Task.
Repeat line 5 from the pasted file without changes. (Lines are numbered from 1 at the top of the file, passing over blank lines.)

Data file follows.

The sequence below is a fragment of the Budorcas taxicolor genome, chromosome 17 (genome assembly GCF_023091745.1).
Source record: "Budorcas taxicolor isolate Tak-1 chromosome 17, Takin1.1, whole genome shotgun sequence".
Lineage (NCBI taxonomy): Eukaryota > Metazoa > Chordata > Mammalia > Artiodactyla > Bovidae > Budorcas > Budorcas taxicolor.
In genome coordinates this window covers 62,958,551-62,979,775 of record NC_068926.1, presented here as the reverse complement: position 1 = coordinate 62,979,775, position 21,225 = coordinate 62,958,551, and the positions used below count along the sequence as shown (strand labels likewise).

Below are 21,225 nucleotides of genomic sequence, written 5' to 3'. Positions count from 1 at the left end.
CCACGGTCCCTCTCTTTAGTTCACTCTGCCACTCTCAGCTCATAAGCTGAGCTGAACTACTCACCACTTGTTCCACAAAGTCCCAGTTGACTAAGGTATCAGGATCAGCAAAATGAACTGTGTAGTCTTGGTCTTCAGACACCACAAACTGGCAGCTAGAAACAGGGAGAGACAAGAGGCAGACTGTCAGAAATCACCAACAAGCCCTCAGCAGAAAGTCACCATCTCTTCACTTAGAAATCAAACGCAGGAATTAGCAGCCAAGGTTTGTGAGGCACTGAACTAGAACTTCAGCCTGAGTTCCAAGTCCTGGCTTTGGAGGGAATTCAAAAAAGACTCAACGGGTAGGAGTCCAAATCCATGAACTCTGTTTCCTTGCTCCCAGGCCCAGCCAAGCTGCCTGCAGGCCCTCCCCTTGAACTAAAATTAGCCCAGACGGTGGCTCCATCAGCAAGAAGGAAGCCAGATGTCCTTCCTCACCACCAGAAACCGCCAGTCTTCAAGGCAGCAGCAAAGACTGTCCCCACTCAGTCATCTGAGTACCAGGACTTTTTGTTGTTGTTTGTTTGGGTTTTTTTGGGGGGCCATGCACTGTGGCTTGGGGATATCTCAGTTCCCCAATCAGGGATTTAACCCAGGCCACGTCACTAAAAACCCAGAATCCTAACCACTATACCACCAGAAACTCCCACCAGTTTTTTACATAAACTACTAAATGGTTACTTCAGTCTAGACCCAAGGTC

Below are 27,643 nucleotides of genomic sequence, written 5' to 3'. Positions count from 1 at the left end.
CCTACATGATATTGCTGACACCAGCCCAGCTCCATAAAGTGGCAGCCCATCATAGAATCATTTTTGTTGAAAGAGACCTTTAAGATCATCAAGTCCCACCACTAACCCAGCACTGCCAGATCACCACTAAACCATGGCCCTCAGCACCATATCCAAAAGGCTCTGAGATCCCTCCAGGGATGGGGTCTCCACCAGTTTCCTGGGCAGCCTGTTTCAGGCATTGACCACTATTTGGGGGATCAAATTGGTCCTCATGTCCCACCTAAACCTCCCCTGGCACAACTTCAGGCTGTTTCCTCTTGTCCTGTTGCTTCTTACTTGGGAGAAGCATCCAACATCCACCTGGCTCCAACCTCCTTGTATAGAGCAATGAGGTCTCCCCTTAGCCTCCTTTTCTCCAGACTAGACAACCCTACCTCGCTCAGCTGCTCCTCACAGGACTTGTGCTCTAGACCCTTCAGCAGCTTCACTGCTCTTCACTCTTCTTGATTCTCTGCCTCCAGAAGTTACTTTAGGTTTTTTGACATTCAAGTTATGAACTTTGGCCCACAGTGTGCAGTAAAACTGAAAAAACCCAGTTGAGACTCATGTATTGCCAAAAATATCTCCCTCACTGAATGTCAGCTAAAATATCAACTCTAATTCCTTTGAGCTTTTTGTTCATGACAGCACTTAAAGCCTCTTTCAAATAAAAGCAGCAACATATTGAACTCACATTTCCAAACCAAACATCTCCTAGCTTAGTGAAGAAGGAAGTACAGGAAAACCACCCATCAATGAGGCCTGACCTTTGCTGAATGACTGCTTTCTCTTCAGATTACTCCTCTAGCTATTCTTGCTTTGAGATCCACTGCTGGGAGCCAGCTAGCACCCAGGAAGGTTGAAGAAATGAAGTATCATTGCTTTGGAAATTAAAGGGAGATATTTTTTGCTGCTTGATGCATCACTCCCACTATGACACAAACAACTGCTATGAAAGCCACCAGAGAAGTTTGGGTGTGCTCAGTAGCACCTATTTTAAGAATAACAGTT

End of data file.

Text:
Below are 21,225 nucleotides of genomic sequence, written 5' to 3'. Positions count from 1 at the left end.